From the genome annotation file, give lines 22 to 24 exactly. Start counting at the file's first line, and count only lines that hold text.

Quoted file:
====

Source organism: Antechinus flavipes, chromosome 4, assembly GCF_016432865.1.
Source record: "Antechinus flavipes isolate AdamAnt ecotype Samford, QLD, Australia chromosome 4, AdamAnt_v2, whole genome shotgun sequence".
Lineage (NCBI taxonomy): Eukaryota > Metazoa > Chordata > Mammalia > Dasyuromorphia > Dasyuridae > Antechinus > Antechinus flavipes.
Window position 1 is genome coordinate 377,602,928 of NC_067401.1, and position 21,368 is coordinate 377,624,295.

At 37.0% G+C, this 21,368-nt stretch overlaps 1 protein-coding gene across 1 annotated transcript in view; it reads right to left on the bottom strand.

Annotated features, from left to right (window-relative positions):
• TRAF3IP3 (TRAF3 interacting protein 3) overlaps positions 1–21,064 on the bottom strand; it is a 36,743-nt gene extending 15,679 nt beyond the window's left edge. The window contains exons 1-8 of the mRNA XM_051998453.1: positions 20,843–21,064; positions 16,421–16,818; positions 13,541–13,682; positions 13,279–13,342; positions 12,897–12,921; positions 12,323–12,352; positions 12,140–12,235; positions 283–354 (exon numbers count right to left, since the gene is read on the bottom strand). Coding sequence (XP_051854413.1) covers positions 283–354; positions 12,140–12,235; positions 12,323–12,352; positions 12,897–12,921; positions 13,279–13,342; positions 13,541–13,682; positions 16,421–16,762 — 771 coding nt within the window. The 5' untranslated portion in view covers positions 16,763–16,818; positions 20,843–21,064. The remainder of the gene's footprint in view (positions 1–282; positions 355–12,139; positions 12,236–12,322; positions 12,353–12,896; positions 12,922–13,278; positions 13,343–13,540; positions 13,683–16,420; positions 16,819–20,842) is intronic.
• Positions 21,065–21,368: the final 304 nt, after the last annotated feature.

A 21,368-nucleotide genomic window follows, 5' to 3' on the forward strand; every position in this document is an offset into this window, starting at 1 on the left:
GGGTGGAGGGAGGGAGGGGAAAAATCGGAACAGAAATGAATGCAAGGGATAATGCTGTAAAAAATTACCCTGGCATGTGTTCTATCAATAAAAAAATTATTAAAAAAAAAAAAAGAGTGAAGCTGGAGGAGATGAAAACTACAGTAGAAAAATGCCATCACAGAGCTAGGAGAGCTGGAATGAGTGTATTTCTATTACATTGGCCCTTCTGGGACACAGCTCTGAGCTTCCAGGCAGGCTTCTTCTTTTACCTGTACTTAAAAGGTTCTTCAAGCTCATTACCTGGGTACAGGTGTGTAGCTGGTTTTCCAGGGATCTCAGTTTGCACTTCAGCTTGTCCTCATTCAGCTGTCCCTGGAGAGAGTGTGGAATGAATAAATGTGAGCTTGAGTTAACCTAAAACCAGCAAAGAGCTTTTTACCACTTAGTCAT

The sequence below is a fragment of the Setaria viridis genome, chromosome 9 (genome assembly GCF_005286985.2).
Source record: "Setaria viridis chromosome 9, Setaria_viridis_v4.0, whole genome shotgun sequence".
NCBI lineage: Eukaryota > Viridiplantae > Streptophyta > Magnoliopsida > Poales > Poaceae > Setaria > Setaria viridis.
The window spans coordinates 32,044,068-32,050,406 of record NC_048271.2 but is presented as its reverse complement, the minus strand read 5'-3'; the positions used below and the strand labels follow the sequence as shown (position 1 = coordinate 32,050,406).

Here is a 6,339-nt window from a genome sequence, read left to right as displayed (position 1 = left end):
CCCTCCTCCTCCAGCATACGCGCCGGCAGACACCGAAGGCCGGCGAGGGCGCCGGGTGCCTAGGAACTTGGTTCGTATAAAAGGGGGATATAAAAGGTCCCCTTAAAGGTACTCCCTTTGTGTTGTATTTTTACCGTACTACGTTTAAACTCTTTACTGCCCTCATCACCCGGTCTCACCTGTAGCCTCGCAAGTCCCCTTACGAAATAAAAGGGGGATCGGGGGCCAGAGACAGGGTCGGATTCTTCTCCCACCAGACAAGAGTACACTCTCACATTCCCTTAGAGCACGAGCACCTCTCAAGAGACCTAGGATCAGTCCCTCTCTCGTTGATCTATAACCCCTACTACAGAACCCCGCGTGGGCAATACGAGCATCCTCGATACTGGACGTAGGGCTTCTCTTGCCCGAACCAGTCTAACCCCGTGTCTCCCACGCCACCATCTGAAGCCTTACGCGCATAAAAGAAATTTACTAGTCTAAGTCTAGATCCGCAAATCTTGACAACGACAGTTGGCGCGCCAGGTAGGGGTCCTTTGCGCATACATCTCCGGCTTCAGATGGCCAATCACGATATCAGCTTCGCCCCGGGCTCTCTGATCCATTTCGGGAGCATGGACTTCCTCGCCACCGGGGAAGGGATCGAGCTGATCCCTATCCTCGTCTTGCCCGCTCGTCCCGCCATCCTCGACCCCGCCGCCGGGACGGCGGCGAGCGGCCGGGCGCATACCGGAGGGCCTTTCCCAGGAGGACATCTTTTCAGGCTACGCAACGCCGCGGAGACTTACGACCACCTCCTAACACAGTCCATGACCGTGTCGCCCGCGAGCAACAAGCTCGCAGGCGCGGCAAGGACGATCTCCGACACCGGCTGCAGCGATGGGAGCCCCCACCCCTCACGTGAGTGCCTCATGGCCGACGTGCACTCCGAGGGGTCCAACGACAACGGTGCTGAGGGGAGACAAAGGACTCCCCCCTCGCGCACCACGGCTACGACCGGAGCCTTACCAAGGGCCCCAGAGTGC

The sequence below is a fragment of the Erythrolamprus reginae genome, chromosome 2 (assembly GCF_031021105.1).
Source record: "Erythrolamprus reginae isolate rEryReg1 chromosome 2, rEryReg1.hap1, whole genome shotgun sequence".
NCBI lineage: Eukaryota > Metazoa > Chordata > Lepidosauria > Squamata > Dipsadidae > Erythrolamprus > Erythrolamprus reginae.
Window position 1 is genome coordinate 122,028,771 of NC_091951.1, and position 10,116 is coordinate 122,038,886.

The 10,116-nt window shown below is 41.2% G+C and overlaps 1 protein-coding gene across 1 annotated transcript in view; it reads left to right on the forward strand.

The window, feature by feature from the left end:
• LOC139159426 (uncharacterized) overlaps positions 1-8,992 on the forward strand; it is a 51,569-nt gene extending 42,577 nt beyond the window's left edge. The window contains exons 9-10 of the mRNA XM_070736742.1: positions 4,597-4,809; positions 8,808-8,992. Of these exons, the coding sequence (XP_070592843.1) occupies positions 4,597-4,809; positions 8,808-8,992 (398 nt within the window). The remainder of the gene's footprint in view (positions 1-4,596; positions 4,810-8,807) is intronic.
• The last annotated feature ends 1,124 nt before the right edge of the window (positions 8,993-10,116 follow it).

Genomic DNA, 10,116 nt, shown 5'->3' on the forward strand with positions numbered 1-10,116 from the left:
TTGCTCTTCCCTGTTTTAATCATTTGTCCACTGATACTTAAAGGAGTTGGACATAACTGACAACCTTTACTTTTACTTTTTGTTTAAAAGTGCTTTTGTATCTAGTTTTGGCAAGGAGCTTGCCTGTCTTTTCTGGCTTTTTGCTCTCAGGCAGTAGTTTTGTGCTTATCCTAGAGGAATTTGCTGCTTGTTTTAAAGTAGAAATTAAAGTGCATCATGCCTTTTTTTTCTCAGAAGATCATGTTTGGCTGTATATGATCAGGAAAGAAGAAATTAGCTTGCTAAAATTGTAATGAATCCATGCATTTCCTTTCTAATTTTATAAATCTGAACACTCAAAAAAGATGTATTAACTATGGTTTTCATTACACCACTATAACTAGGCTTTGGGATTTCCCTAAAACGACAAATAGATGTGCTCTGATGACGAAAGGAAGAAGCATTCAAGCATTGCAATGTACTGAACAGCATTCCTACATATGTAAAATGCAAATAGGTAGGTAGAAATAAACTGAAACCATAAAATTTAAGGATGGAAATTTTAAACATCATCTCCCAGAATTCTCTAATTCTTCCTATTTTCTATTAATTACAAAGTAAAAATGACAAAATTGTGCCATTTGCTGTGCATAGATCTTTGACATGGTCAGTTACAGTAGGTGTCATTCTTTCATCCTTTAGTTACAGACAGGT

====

The window, feature by feature from the left end:
• LOC139159426 (uncharacterized) overlaps positions 1-8,992 on the forward strand; it is a 51,569-nt gene extending 42,577 nt beyond the window's left edge. The window contains exons 9-10 of the mRNA XM_070736742.1: positions 4,597-4,809; positions 8,808-8,992. Of these exons, the coding sequence (XP_070592843.1) occupies positions 4,597-4,809; positions 8,808-8,992 (398 nt within the window). The remainder of the gene's footprint in view (positions 1-4,596; positions 4,810-8,807) is intronic.
• The last annotated feature ends 1,124 nt before the right edge of the window (positions 8,993-10,116 follow it).